Objectives: Specific food antigens, such as gliadins and caseins, have been well documented as triggering immune reactivity to human tissues, due to cross-reactivity or molecular mimicry. Food antigens, such as agglutinins, are known to bind to human tissues, which can result in autoantibodies. This study aimed to examine the correlation between food protein antibodies and tissue antibodies.

Method: We selected 118 patients on whom food and tissue antibodies were simultaneously measured in our laboratory. Data was collected on patient IgG reactivity to wheat gliadins and glutenin; IgG+IgA reactivity to caseins, milk butryophilin and other milk proteins; and IgG reactivity to wheat germ agglutinin (WGA) and IgG+IgA reactivity to other food lectins/agglutinins. We compared the tissue IgG+IgA positivity between patients positive for food antibodies versus patients negative for food antibodies. Results: Of 45 patients negative for IgG against gluten proteins, 16 (35%) were reactive against one or more tissues, while of 45 positive for IgG against gluten proteins, 29 (64%) were reactive against tissues.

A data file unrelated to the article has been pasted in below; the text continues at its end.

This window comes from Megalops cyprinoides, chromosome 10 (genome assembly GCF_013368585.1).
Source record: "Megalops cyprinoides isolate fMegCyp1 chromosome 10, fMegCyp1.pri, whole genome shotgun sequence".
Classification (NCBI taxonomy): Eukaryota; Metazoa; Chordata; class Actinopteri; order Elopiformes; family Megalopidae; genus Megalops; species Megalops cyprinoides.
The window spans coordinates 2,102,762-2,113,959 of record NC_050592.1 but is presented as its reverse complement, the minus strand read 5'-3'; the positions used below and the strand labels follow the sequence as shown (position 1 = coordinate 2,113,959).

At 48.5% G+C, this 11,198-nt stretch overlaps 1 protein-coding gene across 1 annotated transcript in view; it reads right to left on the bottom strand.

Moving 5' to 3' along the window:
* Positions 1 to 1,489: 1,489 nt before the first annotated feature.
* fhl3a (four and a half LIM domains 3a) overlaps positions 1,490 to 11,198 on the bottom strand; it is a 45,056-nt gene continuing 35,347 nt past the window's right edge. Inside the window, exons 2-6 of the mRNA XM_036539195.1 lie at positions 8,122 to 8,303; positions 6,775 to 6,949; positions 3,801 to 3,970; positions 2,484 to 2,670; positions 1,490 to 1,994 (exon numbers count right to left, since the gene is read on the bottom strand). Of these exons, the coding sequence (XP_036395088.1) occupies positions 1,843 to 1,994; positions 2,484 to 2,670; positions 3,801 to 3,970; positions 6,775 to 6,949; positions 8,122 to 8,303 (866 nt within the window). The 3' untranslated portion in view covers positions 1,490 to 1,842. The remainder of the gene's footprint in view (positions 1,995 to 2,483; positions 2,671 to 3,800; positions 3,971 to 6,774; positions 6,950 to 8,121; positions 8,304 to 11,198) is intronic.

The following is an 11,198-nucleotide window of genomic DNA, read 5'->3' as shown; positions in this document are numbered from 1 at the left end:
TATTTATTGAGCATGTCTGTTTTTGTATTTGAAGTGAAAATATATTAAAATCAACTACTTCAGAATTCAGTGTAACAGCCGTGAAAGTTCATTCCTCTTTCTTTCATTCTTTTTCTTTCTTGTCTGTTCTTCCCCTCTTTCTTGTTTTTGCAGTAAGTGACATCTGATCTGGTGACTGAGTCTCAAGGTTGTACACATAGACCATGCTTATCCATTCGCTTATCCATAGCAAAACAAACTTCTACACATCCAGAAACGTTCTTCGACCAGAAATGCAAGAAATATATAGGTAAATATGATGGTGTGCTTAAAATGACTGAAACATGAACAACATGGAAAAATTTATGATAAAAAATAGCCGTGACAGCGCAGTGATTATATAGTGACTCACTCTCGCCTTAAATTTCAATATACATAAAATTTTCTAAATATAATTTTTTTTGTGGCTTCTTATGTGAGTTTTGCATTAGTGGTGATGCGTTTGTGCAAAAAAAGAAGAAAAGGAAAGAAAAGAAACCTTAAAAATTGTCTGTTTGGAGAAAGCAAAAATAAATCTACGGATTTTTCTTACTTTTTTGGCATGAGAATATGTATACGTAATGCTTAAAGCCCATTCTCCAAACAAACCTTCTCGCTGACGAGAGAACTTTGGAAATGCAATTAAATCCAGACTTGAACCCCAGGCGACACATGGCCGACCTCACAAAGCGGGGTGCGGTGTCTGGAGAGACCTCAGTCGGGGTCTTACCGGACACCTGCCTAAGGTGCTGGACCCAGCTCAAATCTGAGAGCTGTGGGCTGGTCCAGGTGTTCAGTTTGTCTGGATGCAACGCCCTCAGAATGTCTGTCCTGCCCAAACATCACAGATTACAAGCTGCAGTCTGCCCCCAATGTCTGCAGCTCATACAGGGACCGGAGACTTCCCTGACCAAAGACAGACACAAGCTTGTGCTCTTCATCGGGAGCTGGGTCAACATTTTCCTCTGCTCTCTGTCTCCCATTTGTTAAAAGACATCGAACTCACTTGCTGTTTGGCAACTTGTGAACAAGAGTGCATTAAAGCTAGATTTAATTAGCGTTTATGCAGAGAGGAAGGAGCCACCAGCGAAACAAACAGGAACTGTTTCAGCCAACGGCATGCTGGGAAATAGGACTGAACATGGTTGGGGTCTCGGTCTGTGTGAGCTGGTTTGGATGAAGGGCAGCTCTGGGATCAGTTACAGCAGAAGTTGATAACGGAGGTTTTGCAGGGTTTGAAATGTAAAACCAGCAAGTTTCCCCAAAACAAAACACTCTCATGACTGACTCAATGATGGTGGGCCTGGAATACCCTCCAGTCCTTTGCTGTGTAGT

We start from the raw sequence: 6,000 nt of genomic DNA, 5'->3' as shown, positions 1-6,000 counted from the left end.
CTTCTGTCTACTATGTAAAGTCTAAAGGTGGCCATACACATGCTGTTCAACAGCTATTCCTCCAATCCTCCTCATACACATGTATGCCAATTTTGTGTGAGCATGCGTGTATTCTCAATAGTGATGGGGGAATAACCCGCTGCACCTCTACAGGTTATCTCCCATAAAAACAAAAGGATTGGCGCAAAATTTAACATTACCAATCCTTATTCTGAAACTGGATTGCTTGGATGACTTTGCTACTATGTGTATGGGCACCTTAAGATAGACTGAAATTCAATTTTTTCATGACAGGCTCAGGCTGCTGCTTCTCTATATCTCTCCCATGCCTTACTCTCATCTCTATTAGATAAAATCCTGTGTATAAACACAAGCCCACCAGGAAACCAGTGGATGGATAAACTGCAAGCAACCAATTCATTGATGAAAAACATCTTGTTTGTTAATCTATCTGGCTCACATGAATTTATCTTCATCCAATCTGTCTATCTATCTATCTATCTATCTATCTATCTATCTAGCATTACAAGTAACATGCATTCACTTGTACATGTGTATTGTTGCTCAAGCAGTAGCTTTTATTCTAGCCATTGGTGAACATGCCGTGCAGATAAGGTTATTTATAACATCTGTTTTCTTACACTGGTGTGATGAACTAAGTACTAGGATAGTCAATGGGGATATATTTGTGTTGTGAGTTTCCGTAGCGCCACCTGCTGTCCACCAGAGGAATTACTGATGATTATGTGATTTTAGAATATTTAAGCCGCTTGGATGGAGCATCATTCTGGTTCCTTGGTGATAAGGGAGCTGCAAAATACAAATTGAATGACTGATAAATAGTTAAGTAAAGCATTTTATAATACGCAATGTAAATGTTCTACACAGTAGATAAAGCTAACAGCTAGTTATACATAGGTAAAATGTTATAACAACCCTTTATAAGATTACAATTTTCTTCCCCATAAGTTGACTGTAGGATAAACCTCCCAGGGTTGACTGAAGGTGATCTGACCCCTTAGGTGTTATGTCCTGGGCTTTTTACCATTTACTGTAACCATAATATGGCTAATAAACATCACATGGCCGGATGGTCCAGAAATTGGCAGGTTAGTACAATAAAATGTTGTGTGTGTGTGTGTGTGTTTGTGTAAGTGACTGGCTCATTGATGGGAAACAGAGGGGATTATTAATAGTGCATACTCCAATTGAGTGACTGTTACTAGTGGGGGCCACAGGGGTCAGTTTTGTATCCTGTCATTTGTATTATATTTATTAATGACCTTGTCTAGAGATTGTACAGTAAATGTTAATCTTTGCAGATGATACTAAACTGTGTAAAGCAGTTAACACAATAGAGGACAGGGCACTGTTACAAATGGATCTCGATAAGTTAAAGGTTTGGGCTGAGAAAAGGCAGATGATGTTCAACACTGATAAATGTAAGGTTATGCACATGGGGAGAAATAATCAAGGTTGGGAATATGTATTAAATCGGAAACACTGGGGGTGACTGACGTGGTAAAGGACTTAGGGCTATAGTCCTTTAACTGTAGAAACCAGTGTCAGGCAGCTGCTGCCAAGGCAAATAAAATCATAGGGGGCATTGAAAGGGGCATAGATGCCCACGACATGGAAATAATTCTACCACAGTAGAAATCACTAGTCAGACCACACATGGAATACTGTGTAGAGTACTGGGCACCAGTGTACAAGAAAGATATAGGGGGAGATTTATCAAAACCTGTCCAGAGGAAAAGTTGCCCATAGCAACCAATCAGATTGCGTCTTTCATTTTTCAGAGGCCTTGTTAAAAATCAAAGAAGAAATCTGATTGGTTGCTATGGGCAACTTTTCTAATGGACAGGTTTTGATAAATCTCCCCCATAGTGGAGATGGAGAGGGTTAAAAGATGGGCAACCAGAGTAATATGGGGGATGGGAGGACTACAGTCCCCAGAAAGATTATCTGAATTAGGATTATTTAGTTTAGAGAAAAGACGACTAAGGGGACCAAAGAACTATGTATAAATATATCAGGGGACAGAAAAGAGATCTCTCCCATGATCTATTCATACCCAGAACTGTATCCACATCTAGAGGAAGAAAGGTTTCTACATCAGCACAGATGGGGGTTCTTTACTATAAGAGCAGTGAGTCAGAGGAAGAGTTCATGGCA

Of 30 patients negative for dairy proteins antibodies, 9 (30%) were reactive against one or more tissues, while of 30 patients positive for dairy antibodies, 22 (73%) were reactive against tissues. Of 25 patients negative for IgG against WGA, 8 (22%) were reactive against one or more tissues, while of 25 patients positive for IgG against WGA, 19 (76%) were reactive against tissues. Conclusion: Patients with antibody reactivity to specific food proteins showed higher co-occurrence of tissue autoantibodies than patients without food reactivities. More studies are needed to assess the long-term role of diet on the onset and management of autoimmunity.